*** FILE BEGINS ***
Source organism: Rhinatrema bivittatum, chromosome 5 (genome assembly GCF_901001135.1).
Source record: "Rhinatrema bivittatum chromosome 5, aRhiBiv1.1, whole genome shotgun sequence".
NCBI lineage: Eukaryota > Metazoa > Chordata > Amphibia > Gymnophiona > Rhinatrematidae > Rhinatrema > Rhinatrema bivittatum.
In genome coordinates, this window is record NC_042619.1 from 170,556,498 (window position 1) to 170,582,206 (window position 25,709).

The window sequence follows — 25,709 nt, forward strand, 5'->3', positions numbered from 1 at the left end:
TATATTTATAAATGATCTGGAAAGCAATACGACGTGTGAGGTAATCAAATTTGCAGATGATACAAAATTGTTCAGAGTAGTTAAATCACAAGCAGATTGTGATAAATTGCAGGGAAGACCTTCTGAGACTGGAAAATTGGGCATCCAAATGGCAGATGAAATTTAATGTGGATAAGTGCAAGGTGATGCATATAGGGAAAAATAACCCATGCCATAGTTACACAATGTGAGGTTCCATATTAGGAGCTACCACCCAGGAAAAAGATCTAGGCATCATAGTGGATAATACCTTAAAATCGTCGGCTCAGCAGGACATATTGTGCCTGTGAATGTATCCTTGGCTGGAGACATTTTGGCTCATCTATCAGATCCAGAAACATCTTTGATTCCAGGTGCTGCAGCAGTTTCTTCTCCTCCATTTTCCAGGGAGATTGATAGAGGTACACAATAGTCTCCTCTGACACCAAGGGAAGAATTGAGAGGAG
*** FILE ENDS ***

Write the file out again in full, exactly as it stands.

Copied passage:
Source organism: Rhinatrema bivittatum, chromosome 5 (genome assembly GCF_901001135.1).
Source record: "Rhinatrema bivittatum chromosome 5, aRhiBiv1.1, whole genome shotgun sequence".
NCBI lineage: Eukaryota > Metazoa > Chordata > Amphibia > Gymnophiona > Rhinatrematidae > Rhinatrema > Rhinatrema bivittatum.
In genome coordinates, this window is record NC_042619.1 from 170,556,498 (window position 1) to 170,582,206 (window position 25,709).

The window sequence follows — 25,709 nt, forward strand, 5'->3', positions numbered from 1 at the left end:
TATATTTATAAATGATCTGGAAAGCAATACGACGTGTGAGGTAATCAAATTTGCAGATGATACAAAATTGTTCAGAGTAGTTAAATCACAAGCAGATTGTGATAAATTGCAGGGAAGACCTTCTGAGACTGGAAAATTGGGCATCCAAATGGCAGATGAAATTTAATGTGGATAAGTGCAAGGTGATGCATATAGGGAAAAATAACCCATGCCATAGTTACACAATGTGAGGTTCCATATTAGGAGCTACCACCCAGGAAAAAGATCTAGGCATCATAGTGGATAATACCTTAAAATCGTCGGCTCAGCAGGACATATTGTGCCTGTGAATGTATCCTTGGCTGGAGACATTTTGGCTCATCTATCAGATCCAGAAACATCTTTGATTCCAGGTGCTGCAGCAGTTTCTTCTCCTCCATTTTCCAGGGAGATTGATAGAGGTACACAATAGTCTCCTCTGACACCAAGGGAAGAATTGAGAGGAG